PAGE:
Jason Dismukes, Civil Engineering in CT
Jason Dismukes, Civil Engineering, Site Engineering and Structural Engineering in Connecticut
Jason Dismukes, Civil Engineering in CT

Civil Engineering Services in Connecticut

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Septic Systems

What is a Septic System?

Septic Systems are predominantly found in rural areas where houses are spaced widely apart and lot sizes are generally larger then in city settings. They are highly efficient, self-contained, underground wastewater treatment systems. Septic systems are a type of onsite sewage facility which requires large drain or leach fields. They are comprised of one or more concrete or plastic tanks, generally between 1,000 to 2,000 gallons, connected to an inlet wastewater pipe from the building to a series of outlet pipes leading to a septic drain field or leach field. Within the tank are chambers where the solids settle to the bottom of the tank to later be pumped out by a fecal sludge management professional. The liquids continue on to the remaining chamber to continue the settlement process until a relatively clear liquid is left. That liquid drains out into the leach, drain or seepage field. In the field, the liquid seeps into the soil where impurities are trapped and bacteria process the effluent.

Who designs a Septic System?

Jason Dismukes, LLC has developed a keen ability to design septic systems for residential, municipal, and commercial properties over the years. The process begins with a visit to the property to perform soil testing. The soil must be tested to assess whether or not the property can support a septic system. Soil testing consists of digging deep pits with an excavator and reading the soil profile. Then, percolation tests are performed by pouring water into a hole which is dug to the bottom of the subsoil layer, ascertained from the soil profile, and then timing the water level as it percolates into the soil. The measurements and corresponding times are used to determine absorption rate. The speed of absorption determines the size of the required leach field. The perc test is indicative of the long term acceptance rate of the soil.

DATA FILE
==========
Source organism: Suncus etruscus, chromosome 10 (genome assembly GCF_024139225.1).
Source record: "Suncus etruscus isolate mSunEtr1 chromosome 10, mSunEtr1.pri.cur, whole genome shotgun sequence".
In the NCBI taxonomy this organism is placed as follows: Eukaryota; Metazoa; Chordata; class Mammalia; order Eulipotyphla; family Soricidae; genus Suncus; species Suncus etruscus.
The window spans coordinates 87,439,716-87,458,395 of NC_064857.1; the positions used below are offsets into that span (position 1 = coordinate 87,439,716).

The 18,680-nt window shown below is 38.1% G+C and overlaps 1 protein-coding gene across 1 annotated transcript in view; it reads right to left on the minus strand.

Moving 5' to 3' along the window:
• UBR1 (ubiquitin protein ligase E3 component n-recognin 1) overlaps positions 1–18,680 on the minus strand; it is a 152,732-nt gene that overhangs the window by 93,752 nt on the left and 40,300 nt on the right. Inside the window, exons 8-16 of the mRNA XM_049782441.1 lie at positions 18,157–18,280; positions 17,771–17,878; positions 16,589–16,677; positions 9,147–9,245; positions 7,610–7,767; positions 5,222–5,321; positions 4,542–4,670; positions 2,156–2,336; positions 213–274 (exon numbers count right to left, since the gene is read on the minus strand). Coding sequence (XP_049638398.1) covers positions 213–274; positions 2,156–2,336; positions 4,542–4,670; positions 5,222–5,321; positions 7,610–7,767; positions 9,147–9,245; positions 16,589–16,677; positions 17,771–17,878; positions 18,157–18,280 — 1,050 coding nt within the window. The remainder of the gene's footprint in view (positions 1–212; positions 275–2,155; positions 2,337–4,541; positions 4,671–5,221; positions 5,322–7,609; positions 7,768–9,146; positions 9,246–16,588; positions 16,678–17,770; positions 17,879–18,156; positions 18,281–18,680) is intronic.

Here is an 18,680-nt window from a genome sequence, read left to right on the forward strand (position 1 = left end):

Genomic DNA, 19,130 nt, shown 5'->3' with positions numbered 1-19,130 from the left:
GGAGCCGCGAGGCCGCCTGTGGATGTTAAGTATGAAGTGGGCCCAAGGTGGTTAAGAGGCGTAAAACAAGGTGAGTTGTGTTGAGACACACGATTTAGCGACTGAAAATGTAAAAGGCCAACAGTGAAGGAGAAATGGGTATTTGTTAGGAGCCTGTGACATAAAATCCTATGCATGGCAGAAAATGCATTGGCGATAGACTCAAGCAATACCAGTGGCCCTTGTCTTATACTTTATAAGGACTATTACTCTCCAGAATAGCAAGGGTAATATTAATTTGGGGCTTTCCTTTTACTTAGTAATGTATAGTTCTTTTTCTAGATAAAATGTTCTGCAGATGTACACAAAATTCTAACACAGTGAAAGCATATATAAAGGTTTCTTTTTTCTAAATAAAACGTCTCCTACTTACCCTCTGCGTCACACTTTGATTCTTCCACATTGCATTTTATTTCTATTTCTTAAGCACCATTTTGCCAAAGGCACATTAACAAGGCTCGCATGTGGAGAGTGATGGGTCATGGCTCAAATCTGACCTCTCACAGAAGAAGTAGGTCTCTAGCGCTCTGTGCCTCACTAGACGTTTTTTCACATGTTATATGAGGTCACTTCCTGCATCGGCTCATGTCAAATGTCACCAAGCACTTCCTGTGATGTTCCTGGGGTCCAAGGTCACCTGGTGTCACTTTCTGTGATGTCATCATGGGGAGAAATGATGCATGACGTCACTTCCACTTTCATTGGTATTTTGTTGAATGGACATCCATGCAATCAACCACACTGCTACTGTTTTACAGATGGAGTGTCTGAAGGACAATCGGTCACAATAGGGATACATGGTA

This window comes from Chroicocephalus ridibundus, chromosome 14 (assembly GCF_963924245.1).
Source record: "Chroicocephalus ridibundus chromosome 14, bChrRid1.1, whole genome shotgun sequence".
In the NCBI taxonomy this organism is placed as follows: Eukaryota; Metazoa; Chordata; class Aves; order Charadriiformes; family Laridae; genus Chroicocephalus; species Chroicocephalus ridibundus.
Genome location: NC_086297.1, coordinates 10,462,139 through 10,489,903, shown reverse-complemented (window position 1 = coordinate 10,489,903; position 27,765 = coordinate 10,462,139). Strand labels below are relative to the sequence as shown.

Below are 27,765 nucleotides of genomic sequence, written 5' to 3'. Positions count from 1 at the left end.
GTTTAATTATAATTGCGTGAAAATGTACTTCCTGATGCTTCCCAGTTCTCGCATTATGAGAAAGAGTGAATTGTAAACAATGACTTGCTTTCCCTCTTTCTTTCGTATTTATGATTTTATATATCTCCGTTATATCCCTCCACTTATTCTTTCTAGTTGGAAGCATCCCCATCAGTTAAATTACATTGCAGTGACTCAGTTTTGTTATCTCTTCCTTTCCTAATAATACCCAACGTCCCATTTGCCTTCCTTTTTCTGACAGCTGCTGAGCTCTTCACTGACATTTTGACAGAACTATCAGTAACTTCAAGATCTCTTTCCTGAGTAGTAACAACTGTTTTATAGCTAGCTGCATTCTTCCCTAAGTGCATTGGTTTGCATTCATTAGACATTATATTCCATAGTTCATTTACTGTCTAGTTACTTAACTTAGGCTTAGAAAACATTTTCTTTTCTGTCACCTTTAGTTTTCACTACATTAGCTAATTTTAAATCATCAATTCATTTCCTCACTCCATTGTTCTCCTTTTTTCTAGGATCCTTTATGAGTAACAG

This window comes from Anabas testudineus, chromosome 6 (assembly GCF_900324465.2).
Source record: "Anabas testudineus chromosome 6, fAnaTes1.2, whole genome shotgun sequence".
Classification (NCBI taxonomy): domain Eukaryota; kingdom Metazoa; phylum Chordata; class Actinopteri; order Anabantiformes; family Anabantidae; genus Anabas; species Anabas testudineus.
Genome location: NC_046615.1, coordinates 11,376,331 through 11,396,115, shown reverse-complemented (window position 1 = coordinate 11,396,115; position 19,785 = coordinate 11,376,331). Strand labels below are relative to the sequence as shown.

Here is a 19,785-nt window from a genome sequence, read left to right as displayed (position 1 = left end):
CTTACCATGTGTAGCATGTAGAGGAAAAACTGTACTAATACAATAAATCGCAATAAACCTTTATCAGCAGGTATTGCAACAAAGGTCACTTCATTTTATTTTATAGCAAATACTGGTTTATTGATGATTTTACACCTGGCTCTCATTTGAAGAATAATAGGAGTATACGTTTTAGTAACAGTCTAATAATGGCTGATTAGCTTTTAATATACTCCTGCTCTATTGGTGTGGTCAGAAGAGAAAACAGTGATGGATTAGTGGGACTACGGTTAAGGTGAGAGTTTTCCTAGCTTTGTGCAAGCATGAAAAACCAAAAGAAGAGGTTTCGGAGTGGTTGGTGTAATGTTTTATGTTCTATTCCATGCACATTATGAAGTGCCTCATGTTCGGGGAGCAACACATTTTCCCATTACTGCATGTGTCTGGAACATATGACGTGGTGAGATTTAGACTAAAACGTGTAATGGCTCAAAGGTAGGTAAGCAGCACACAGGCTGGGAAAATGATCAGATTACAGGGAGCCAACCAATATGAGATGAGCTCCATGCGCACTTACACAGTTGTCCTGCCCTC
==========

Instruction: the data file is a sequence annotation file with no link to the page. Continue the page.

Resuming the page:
What if my septic system fails?

Jason Dismukes, LLC also has considerable experience designing septic system repairs. Typically when a failure occurs in the primary system, a new system is constructed in an alternate location. Many challenges may arise when siting a repair system. These include meeting building and well setback requirements on the client's property as well as setbacks on neighboring properties. Soil and perc testing are required to locate a new site for the system. Regular maintenance of your septic system is vital to the proper functionality of the system. Maintenance includes; regular inspection and pump out of the system and tank(s), efficient use of water, care and maintenance of the leach field, and no hazardous waste disposed of in the sinks, toilets or tubs that drain into the system.

How does an addition to my structure affect the septic system?

Additions to homes and businesses or an accessory structure, are often improvements that can increase the septic discharge. This may require a, code compliant, reserve septic area to be located on a property. In most cases, such expansions were not considered when the initial construction was completed therefore, setback requirements from wells, wetlands, watercourses, foundation drains, and property lines must by met in order to get approval for the addition. Jason Dismukes, LLC strongly advise determining the reserve area requirements and locating this area early in the planning process for your expansion.

Civil Engineering, Site Engineering and Structural Engineering in CT
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